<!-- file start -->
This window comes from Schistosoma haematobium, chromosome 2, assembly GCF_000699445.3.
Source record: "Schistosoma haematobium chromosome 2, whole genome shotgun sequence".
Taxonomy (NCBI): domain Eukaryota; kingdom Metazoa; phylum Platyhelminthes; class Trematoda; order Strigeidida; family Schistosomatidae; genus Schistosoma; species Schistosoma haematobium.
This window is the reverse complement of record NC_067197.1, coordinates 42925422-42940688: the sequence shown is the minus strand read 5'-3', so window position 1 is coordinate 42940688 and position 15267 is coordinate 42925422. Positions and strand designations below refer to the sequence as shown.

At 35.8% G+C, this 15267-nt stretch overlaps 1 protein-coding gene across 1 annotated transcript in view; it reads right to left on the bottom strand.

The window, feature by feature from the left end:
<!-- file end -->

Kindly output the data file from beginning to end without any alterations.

This window comes from Schistosoma haematobium, chromosome 2, assembly GCF_000699445.3.
Source record: "Schistosoma haematobium chromosome 2, whole genome shotgun sequence".
Taxonomy (NCBI): domain Eukaryota; kingdom Metazoa; phylum Platyhelminthes; class Trematoda; order Strigeidida; family Schistosomatidae; genus Schistosoma; species Schistosoma haematobium.
This window is the reverse complement of record NC_067197.1, coordinates 42925422-42940688: the sequence shown is the minus strand read 5'-3', so window position 1 is coordinate 42940688 and position 15267 is coordinate 42925422. Positions and strand designations below refer to the sequence as shown.

At 35.8% G+C, this 15267-nt stretch overlaps 1 protein-coding gene across 1 annotated transcript in view; it reads right to left on the bottom strand.

The window, feature by feature from the left end: